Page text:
Antartica Has Lost Three Trillion Tons of Ice in the Past 25 Years

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Satellite footage monitoring the state of the coldest southern continent has indicated that it has lost about 200 billion tons of ice each year for the past 25 years. The result of this massive melt-off has resulted in the global sea levels rising about 0.6mm annually – a 300% increase since the last assessment was completed in 2012.

In a report published in the journal Nature by 80 scientists, it warns that at this rate, oceans are rising faster than they ever.  This spells trouble for coastal communities who are continuously threatened by rising sea levels, causing irreversible damages to their homes and properties.

In the last quarter century, the Antarctic ice sheet, which is often used as a key indicator of climate change, has melted into enough water to cover Texas to a depth of nearly 13 feet, according to researchers calculations. Isabella Velicogna, one of the 88 co-authors of the report, said, “I think we should be worried. That doesn’t mean we should be desperate. Things are happening. They are happening faster than we expected.” While her words ring true with optimism, her fellow co-author Ian Joughin of the University of Washington made it seem otherwise, saying that part of West Antarctica, where the majority of the melting is occurring, “is in a state of collapse.”

In order to reach these conclusions, scientists looked at ice loss in 24 different ways using 10-15 satellites, in addition to air and ground measurements and computer simulations. Lead author Andrew Shepherd of the University of Leeds in England thinks that by the end of the century, Antarctica alone can add up to a half a foot to sea level rise. This does not include other dwindling ice sheets around the globe, including the massive one in Greenland.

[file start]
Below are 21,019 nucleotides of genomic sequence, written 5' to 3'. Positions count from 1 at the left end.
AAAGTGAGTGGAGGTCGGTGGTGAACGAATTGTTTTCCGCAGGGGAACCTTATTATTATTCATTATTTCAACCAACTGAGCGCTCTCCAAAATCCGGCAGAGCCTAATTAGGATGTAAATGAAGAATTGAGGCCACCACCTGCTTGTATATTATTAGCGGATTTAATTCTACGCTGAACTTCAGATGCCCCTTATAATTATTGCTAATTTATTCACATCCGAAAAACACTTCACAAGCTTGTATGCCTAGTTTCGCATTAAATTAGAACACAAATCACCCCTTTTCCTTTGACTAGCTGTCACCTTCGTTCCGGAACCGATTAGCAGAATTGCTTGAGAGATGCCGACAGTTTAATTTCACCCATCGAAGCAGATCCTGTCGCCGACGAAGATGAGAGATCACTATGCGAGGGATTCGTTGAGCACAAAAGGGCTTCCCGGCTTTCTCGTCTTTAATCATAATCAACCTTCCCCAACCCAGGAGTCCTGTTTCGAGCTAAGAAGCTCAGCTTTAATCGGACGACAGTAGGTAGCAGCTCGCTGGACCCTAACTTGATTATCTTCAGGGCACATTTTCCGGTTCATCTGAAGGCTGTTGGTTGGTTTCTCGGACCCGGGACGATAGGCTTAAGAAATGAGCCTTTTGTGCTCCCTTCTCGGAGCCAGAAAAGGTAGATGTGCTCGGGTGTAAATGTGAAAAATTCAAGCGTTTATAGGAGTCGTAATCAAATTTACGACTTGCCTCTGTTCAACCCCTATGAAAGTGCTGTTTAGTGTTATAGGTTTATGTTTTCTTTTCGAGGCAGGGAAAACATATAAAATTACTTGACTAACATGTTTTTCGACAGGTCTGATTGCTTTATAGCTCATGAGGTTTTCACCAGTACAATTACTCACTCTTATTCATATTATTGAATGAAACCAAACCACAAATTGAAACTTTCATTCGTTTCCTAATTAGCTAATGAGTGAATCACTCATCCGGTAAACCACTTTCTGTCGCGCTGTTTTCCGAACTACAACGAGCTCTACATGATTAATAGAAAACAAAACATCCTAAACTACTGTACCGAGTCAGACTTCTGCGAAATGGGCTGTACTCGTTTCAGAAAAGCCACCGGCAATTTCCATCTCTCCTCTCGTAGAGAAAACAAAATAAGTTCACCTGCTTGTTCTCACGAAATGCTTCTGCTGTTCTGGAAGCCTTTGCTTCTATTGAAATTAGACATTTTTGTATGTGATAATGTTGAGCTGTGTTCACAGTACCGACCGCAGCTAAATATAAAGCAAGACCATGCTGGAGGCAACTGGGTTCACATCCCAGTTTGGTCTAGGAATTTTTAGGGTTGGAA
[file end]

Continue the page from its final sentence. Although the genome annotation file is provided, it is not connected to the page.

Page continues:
Shepherd brushed off skeptics who claim that climate change isn’t the driving factor behind this massive melting of the ice sheet. He said, “Under natural conditions we don’t expect the ice sheet to lose ice at all. There are no other plausible signals to be driving this other than climate change.” He blames the burning of coal, oil and natural gas as the cause of global warming.

While the majority of the recent melt is taking place in West Antarctica, the latest figures show that East Antarctica is losing a significantly smaller amount of ice each year – 31 tons. Before 2012, the area was actually gaining ice. However, scientists are not jumping to conclusions in saying that this trend in East Antarctica will continue. Co-author Joughin says that this region of the continent is experiencing less melting due to natural variability, but he warns that this will most likely be the case for only a few more decades.

Nevertheless, it is a grim warning that climate change is beginning to occur more so than ever, and we’re approaching a time where we won’t be able to turn back unless we drastically change the way we think about the environment.

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